Tim Bancroft-Hinchey: MIDDLE EAST - GOLIATH ATTACKS DAVID

Tension has again broken out in the Middle East with the Israeli and Lebanese armies squaring up to each other either side of the frontier in a climate of growing hostility and a degree of hatred that has not been seen, even in this region, for decades. On 28th September, Ariel Sharon, the leader of Israel’s right-wing orthodox party, decided to visit the Esplanade of the Mosques, Haram-al-Charif, Jerusalem, the third most holy site in Islam. With an ironic air and clear sarcasm, he said: “But I have come in peace”. That was enough to ignite the Palestinian community in the territories occupied by Israel since the 1967 war into taking to the streets, in protest at Israeli provocation. Their main complaint is that Israel signs international agreements and accepts United Nations resolutions but then systematically breaks them, reneges on promises and constructs colonies on territories belonging to Palestinians outside Israel. Questioned about the significance of this act, a leader of the Moslem community in Portugal stated: “If you invited your best friend to dinner in your house and he then insulted you, your children and went to bed with your wife, how would you feel?” With this graphic description, the Moslem leader was saying that Sharon’s visit was one of extreme provocation. This brought the Palestinians onto the streets. What made them take up arms, however, was a shocking example of over-reaction, for which unfortunately the Israeli security forces are becoming more and more famous. On 30th September, 12-year-old Mohammed al-Dura was shot dead as he tried to hide behind his father. Both were caught in a 45-minute non-stop hail of bullets from Israeli soldiers firing against Palestinian children hurling stones. Mohammed’s father was also shot and critically wounded. What ignited the flame further was that the ambulance driver who went to help them was also shot and killed. Since then, the Palestinians took up arms, most of them children launching stones with slings. The Israelis systematically attacked them with helicopter gunships, tanks, elite army marksmen with high-technology rifles, complete with telescopic sights and silencers. The result until the time of publication of this article is 88 dead (84 Palestinians and four Israelis), more than 2,000 injured, many critically, and more than 800 of these being children. 190 of these were wounded in the eyes, proving that the Israeli marksmen were trying to shoot to kill, at the head. The ammunition used was mainly real bullets covered in rubber, but not the standard much larger rubber bullets used by police forces around the world for crowd crisis control. The United Nations Organisation passed a resolution approved last Saturday night. This resolution “deplores the acts of provocation committed on 28th September in Haram-al-Charif in Jerusalem.” It goes on to say that it “condemns the acts of violence and particularly the recourse to excessive force against the Palestinians, which wounded and killed people”. The text was watered down at the insistence of the Americans, according to UN sources behind the scenes in New York, so that neither Ariel Sharon nor the Israeli security forces were specifically mentioned. The resolution was passed with 14 votes in favour and one abstention that of the United States of America. Richard Holbrooke, the US Ambassador to the United Nations, stated that the only reason why the USA did not veto the vote was that it would produce a precedent which the USA preferred to avoid. For one side, Sharon’s visit was “a clear demonstration of Israeli sovereignty” in the occupied West Bank. For the other, it was “a profanation of religious sites”. Whatever the reason, the international community is now working overtime to try to get the two sides to sit down around the negotiating table. The USA has asked France to use its special relationship with Iran to request an intervention with the Hezbollah (Party of God, pro-Iranian fighters based in southern Lebanon but controlled by the nearest neighbour, Syria). Syria’s new leader, Bashar al-Assad, meaning “Bashar the Lion”, son of historic figure Hafez al-Assad, is trying to court international support and he is also being requested to use whatever influence he can to calm the Hezbollah masses in southern Lebanon. Israeli general Yom Tov Samia and Palestinian General Abdel Razek al-Majeidah called for a joint commission to be set up to discuss the crisis. Military strength is definitely on the side of Israel, not least because the USA gives this country massive logistic support whenever they need it. The Jewish community in New York is more numerous than the population of the whole of Israel and the power of the Jewish vote in the USA is immense. The Jew Lieberman, for example, is Al Gore’s vice-presidential candidate in the next elections. However on the ground, the following statistics leave no doubt : PALESTINE 50 armoured cars 2 transport helicopters not allowed an army 30,000 police, armed mainly with Kalashnikovs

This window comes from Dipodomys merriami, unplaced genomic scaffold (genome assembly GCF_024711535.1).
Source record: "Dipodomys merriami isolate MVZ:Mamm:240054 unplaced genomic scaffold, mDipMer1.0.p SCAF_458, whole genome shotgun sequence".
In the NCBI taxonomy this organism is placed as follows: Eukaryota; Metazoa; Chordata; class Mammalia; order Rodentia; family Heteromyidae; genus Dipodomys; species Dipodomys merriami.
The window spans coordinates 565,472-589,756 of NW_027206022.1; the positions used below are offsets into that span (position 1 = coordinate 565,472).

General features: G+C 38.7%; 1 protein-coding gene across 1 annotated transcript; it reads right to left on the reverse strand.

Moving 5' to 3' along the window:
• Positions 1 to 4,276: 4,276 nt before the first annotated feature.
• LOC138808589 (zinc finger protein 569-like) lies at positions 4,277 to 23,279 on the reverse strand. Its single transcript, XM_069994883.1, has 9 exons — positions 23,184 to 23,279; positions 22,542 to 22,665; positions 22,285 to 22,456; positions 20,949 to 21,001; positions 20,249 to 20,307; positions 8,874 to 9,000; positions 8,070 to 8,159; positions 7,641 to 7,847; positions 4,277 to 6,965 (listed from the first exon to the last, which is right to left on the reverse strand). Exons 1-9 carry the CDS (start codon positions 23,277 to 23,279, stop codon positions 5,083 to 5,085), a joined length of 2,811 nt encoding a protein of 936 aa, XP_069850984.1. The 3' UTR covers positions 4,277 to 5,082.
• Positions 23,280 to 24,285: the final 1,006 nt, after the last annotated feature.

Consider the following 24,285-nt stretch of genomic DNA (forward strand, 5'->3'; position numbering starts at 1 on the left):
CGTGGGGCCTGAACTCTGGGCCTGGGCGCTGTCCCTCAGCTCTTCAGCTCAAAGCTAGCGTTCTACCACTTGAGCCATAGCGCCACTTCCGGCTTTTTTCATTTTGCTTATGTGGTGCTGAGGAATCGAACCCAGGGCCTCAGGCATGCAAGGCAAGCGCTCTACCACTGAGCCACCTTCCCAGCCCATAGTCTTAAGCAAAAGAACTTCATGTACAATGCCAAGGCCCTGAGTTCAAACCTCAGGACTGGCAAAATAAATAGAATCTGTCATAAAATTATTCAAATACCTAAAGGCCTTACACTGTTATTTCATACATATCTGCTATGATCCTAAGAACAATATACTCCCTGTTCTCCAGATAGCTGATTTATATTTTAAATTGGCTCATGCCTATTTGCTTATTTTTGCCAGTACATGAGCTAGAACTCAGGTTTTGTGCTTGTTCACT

ISRAEL SYRIA 2,800 tanks several thousand pieces of artillery 700 combat planes 500 planes 180,000 active members ill-disciplined and of armed forces, on badly-equipped permanent state of alert army 420,000 reservists no match for well trained and can be IDF rapidly deployed (Israeli Defence Force) spy satellites Main threat : chemical nuclear missiles or biological weapons Equipment state-of-the-launched on missiles-art ; very well maintained

There is always a reason for such situations. Could it be in this case that Israeli Prime Minister Ehud Barak’s party is in a minority position in the Knesset (Israeli parliament) and that a possible strategic alliance with Sharon’s extremists could be attractive?

Tim Bancroft-Hinchey Correspondent of PRAVDA.Ru Lissabon

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Author`s name: Editorial Team